uring the mid-1970s, the landscape of American popular
culture periodically witnessed something that in retrospect
seems utterly implausible. Sitting in for Johnny Carson as host
of "The Tonight Show," making chitchat with the various stars,
starlets and other celebs of the day, was Beverly Sills.
Yes, an opera singer. In America's living room, behind that
familiar desk in Burbank, disguised as a regular person --
which, let's face it, is what she was.
Sills, who died Monday at 78, achieved much during a long and
varied career. She left behind the memories of many great
performances, some (though not enough of them) documented
on recordings. She helped reshape the cultural map of New
York City through her leadership of the New York City Opera
and Lincoln Center.
But her most distinctive achievement was at once simpler and
more sweeping. By her very example, she got an entire nation
to rethink what it meant to be a classical singer -- and by
extension, what opera itself could mean in a nation where it
was still an exotic cultural transplant.
There were plenty of American opera singers before Sills, of course, from Rosa Ponselle
and Lawrence Tibbett to countless other stars of the major opera houses. But nearly all of
them adopted the mannerisms and self-presentation
of their Old World counterparts.
The lesson was clear, and it's an idea whose remnants have still not fully died out: Opera
is something that Europeans do. You can do it too, if you can pass for European.
It was left to Sills, with her plainspoken, folksy manner and unapologetic Brooklyn roots,
to turn that truism on its head. Everything about her proclaimed proudly that yes, an
artist could sing Donizetti and still be American to her very bones.
What Leonard Bernstein did for orchestra conductors, Sills did for opera singers. She
showed that the supposed
conflict between American populism and high art was in fact a
And that, in turn, had a profound effect on the way opera was perceived by people who
might otherwise have
regarded it with suspicion or indifference. The business of dressing
up in costumes and telling an improbable story by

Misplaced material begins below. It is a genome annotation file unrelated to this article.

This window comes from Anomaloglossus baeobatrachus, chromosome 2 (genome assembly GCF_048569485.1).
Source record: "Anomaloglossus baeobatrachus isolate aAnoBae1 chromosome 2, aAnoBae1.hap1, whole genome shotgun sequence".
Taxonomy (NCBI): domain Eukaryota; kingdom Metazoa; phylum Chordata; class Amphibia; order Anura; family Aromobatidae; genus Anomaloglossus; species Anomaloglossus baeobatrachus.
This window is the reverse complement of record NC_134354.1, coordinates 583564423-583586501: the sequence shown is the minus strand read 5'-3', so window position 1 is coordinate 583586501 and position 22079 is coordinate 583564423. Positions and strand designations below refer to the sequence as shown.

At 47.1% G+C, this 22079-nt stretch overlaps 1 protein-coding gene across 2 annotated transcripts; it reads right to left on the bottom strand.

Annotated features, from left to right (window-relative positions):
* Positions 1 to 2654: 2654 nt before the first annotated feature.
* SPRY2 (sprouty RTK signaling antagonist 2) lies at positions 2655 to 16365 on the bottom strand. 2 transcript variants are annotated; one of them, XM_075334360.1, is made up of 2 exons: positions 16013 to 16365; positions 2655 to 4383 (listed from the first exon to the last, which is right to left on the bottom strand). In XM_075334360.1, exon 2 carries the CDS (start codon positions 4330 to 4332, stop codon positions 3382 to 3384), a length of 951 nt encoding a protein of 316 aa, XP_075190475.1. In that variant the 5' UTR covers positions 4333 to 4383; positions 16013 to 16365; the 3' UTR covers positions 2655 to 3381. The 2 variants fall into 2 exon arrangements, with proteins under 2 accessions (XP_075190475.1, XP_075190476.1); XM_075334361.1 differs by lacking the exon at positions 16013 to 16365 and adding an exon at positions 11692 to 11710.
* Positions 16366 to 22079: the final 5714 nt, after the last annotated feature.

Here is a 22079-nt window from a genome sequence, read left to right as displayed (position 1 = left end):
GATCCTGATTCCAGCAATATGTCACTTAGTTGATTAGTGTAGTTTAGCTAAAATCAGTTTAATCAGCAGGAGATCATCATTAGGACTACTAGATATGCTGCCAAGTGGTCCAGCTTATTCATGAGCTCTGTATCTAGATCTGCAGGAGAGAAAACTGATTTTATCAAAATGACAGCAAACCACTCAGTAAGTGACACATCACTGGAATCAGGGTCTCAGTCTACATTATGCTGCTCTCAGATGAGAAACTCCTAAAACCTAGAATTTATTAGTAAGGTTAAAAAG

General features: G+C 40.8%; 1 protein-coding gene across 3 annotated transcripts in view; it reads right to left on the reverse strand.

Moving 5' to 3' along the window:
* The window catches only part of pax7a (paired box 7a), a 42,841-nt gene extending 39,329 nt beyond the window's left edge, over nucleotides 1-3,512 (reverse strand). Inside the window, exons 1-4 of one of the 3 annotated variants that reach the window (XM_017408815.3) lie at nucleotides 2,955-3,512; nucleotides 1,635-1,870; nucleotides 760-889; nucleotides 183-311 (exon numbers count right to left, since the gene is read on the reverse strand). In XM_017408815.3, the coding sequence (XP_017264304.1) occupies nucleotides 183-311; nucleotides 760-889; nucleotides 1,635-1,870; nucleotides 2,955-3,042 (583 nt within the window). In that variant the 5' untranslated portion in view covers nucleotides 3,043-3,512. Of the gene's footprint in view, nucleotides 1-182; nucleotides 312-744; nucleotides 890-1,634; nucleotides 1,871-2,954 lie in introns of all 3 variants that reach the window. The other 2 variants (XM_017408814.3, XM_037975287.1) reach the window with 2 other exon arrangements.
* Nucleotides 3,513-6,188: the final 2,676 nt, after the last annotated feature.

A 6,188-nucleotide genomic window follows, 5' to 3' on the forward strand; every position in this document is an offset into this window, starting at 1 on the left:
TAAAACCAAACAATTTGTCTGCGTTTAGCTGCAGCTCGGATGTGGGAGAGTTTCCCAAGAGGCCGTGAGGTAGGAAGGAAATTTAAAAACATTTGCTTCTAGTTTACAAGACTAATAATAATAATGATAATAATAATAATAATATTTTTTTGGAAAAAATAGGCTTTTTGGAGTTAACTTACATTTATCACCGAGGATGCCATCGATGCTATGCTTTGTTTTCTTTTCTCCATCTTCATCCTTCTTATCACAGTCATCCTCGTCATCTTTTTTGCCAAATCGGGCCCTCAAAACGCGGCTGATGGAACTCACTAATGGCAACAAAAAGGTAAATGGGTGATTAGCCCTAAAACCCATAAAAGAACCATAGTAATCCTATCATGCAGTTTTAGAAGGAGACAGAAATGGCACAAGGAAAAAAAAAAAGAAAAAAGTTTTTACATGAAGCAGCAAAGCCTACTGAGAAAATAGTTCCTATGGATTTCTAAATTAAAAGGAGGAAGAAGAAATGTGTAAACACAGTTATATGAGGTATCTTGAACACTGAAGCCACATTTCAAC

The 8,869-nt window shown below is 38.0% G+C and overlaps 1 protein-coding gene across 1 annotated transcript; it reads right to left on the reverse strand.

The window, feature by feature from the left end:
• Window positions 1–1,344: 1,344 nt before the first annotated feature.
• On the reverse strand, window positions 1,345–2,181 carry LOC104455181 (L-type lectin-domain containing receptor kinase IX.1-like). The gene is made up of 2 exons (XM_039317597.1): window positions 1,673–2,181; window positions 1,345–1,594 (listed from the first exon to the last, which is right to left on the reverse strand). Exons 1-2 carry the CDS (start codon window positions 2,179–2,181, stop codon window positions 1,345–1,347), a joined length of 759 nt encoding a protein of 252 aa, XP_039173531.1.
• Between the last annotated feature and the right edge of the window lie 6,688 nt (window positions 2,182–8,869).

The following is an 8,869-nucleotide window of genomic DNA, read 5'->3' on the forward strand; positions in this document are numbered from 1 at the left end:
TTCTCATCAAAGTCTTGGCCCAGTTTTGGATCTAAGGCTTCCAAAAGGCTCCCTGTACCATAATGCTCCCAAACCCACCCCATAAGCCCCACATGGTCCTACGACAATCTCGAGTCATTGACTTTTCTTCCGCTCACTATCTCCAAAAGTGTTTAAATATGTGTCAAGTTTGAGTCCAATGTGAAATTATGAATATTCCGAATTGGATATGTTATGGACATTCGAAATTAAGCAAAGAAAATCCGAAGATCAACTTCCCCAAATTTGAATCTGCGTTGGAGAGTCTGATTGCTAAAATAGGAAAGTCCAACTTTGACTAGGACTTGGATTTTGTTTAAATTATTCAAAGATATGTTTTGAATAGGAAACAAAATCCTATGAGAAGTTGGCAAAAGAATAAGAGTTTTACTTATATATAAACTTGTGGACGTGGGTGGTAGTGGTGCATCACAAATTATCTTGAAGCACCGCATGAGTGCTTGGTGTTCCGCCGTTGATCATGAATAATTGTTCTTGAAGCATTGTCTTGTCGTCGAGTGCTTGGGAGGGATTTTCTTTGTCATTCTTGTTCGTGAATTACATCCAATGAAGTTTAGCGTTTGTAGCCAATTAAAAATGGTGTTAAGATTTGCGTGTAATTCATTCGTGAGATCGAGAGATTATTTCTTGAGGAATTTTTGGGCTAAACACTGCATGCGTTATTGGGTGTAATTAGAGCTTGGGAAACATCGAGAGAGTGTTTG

singing it in a foreign language will
always take a little salesmanship, especially in a country where the form is not a
our native cultural heritage.
But Sills helped demystify opera for American audiences. In part through the very simple
technique of showing up on television and being herself, she reclaimed it for what it truly
is -- a branch of show business.
Sills' example has been lasting in some ways, but unfortunately not in others. American
singers no longer have to
look to Europe for their cues on how to behave in the world
(though some, like Renée Fleming, do it anyway) or how to interpret the music they sing.
Along with Sills, singers like Marilyn Horne, Frederica von Stade and Samuel Ramey
bring a distinctively American
brand of energy and eloquence even to the standard works
of the French, Italian and German repertoire. And a whole generation of younger artists,including singers such as Dawn Upshaw, Thomas Hampson, Susan Graham, Deborah
Voigt and David Daniels, take that kind of approach practically for granted.
But at the same time, the popular perception of opera has backslid since Sills' heyday. The
idea of opera among
those who don't know it well has reverted to that old caricature of
the foreign singer bestowing something exotic and sentimental on benighted audiences.
The cause is obvious and summed up in three words: the Three Tenors. It was that
regrettable marketing juggernaut, more than anything else in the past 20 years, that
undid the good work of Sills and
What Sills had helped make plain and accessible, the Three Tenors made gaudy,
incomprehensible and remote. To
the public, their endless arena concerts and television
spectacles said that America couldn't produce opera on its own after all, but had to import
it from elsewhere.
In the actual opera houses of the United States and the rest of the world, of course, that
canard is easily disproved. American singers -- intelligent, hardworking, impeccably
trained -- are at the forefront of the international opera scene.
But try telling that to the folks who are getting their impressions of that scene from the
Today, a singer of Sills' caliber would face a daunting challenge just to get booked on "The
Tonight Show" as a
guest, let alone as a guest host. And it's not merely because our
notions of celebrity have changed but also because the popular sense of what an opera
singer looks and sounds like has changed. In the post-Three Tenors world, the
operatic guest for Jay Leno would be the blind Italian tenor Andrea Bocelli -- the Vanilla
Ice of opera singers.
Does it matter? Maybe not. The opera world continues to hum along nicely without much
help from television talk
shows, glossy magazines or the E! Channel. And in the end, Sills
will be remembered far more for her artistic
accomplishments than for anything she did
on late-night TV.
Still, it's worth recalling a time when opera seemed so much more integrated into the
cultural landscape -- less like the "irrational entertainment" described by Samuel Johnson
and more like one form of art among many. And it's worth extolling the homespun,
straightforward diva who helped make that possible.